Here’s the thing: ad fraud isn’t going away. In fact, it’s only expected to evolve. By 2023, global ad fraud will reach an estimated $100 billion, according to Juniper Research.
Before that number rises, it’s in advertisers’, agencies’, and publishers’ best interests to get protected now. Big brands and agencies most likely will team up with name-brand ad fraud solutions. But name-brand doesn’t always mean top-notch performance.
To keep things simple for advertisers, many big-name ad fraud solutions rely on only a handful of key metrics to judge whether or not traffic is fraudulent.
One common metric is viewability, a concept developed by leading advertising organizations IAB and MRC. In theory, viewability is supposed to measure ad impressions that are actually seen by users. Desktop display ads are considered viewable if they meet the following criteria:
However, the viewability metric doesn’t determine who or what made the impressions, be it humans or bots, real or fake. No matter what, advertisers still have to pay for those “viewable” impressions.
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It really shouldn’t come as a surprise then that fraudsters have ways to work around it. If they have the technical skill, it’s easy for fraudsters to program bots that can hang out on a page or watch a video for two seconds, triggering a payable event. We’ve already seen this happen with the 2016 Methbot fiasco.
Some ad fraud solutions use probability statistics to estimate the likelihood of a user being fraudulent. But probability isn’t definitive. What should an advertiser do if the solution says a user is 50% likely to be bad? After all, there’s also a 50% chance the user’s real, right?
Lots of advertisers are totally fine with taking a risk, but others don’t want to play that game, especially if they’re trying to stay TCPA compliant. As a precaution, advertisers often become hyperfocused on clean, premium traffic, thinking that they’ll lessen their chances of getting bad leads or bots.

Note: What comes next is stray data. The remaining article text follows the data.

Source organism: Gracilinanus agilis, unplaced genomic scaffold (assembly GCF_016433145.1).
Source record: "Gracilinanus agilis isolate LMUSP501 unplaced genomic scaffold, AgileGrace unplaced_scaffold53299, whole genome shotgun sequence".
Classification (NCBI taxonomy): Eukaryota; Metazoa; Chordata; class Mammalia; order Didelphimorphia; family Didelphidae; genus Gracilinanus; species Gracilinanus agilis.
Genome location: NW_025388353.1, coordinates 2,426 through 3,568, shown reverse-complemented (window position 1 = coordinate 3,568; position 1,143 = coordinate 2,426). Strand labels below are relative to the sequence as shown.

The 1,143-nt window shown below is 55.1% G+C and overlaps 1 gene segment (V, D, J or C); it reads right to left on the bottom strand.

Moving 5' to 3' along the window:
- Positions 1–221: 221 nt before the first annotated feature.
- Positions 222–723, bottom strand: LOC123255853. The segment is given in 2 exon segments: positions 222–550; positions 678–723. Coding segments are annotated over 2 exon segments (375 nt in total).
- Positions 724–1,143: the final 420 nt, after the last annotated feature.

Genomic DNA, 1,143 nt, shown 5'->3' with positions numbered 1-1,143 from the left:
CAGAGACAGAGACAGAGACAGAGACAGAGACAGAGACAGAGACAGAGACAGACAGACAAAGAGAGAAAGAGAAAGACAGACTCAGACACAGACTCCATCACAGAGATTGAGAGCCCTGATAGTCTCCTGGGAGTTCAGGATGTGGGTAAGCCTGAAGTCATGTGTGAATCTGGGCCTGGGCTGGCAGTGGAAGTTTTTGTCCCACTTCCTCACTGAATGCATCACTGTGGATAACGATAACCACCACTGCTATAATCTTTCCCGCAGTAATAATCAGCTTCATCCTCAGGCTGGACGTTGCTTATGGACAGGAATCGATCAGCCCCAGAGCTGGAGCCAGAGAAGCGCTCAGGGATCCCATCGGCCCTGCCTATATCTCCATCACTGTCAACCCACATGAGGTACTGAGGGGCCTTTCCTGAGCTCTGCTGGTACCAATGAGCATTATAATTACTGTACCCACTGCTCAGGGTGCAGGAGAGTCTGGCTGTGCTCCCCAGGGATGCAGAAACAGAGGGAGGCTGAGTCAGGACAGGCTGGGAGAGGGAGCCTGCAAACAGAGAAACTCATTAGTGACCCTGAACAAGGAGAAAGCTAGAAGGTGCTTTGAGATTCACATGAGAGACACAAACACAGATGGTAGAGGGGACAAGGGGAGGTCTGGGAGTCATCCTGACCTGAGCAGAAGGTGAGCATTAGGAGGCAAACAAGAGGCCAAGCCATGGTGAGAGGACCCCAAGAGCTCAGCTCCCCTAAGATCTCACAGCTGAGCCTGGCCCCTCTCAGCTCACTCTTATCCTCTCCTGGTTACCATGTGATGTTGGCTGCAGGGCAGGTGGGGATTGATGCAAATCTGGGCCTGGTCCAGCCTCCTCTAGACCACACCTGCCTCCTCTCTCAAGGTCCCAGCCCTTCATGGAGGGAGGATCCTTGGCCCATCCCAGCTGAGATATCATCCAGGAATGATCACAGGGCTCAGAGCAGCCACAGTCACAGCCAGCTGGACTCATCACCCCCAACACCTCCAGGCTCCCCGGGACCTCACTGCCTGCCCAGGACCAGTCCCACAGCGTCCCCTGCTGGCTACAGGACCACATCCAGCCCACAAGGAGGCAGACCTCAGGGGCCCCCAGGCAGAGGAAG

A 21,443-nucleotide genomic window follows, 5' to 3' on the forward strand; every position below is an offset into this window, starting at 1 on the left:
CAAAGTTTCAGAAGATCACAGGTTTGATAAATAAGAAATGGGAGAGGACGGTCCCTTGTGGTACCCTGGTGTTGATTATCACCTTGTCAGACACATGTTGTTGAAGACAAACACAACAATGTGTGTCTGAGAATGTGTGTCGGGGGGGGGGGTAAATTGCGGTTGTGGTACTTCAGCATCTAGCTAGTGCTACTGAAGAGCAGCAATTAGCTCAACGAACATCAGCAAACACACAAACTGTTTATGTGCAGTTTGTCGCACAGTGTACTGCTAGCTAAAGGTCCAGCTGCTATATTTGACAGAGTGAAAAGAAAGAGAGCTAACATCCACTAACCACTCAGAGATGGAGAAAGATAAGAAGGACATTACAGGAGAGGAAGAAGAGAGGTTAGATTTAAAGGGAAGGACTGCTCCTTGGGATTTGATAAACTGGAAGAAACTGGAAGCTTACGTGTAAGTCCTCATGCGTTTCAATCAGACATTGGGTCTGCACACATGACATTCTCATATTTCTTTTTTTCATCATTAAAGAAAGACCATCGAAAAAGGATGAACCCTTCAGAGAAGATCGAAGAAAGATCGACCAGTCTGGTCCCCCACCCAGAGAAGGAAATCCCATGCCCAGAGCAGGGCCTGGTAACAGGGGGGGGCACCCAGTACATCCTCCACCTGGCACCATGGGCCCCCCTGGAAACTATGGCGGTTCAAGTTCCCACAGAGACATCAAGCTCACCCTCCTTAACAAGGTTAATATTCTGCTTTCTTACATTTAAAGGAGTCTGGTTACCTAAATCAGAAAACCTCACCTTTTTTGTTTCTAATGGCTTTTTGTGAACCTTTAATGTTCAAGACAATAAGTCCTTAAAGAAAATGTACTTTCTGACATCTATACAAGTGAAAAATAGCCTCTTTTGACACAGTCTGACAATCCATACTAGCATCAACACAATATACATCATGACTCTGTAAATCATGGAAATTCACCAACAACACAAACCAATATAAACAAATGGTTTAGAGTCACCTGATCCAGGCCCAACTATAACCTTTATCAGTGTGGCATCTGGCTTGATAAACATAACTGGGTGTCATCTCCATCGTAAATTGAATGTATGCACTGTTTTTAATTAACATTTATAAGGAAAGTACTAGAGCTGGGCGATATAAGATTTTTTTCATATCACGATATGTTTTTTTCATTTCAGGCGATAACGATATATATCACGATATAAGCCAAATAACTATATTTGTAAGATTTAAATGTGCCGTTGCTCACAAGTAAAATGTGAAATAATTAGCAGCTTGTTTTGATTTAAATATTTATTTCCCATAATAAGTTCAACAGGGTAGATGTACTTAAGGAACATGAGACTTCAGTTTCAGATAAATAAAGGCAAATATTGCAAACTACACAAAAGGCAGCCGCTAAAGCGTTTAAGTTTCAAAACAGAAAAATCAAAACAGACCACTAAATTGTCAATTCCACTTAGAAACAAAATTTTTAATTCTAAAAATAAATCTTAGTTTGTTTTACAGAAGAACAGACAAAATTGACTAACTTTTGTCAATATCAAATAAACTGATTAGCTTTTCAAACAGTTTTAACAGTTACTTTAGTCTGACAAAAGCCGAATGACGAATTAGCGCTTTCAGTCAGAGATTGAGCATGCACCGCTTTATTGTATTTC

Some solutions offer traffic scoring as part of their packages. Traffic quality is measured using a pyramid model: a small amount of highly-scored traffic sits at the very top, while low-scoring traffic overwhelmingly rounds out the bottom.
Naturally, most people want the good stuff, but there’s only so much high-quality traffic available. The laws of supply and demand take effect, driving up prices for premium traffic. And a higher price doesn’t guarantee conversions, either. Meanwhile, bad traffic only gets cheaper.
There’s no perfect ad fraud solution out there, unfortunately. But there are a few things advertisers can do to find a solution that fits their needs. Having one tried-and-true solution in place is a good start, but you should consider other options as time goes on. Ad fraud is fickle, and not every solution can keep up with the changes.
When testing different solutions, measure traffic performance by keeping track of something more verifiable than impressions: conversions. If the solution is working correctly, the traffic it lets through should perform well or at the level of previous benchmarks. You’d notice a change in conversion rates if bad traffic snuck through or good traffic was filtered out.
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Ad fraud software is clearly necessary, but advertisers need to know how these tools work and not just pick one because they’ve heard of it before. Only then can they adopt better strategies and use ad fraud solutions they way they were intended – to help keep budgets in line and ad campaigns safe.
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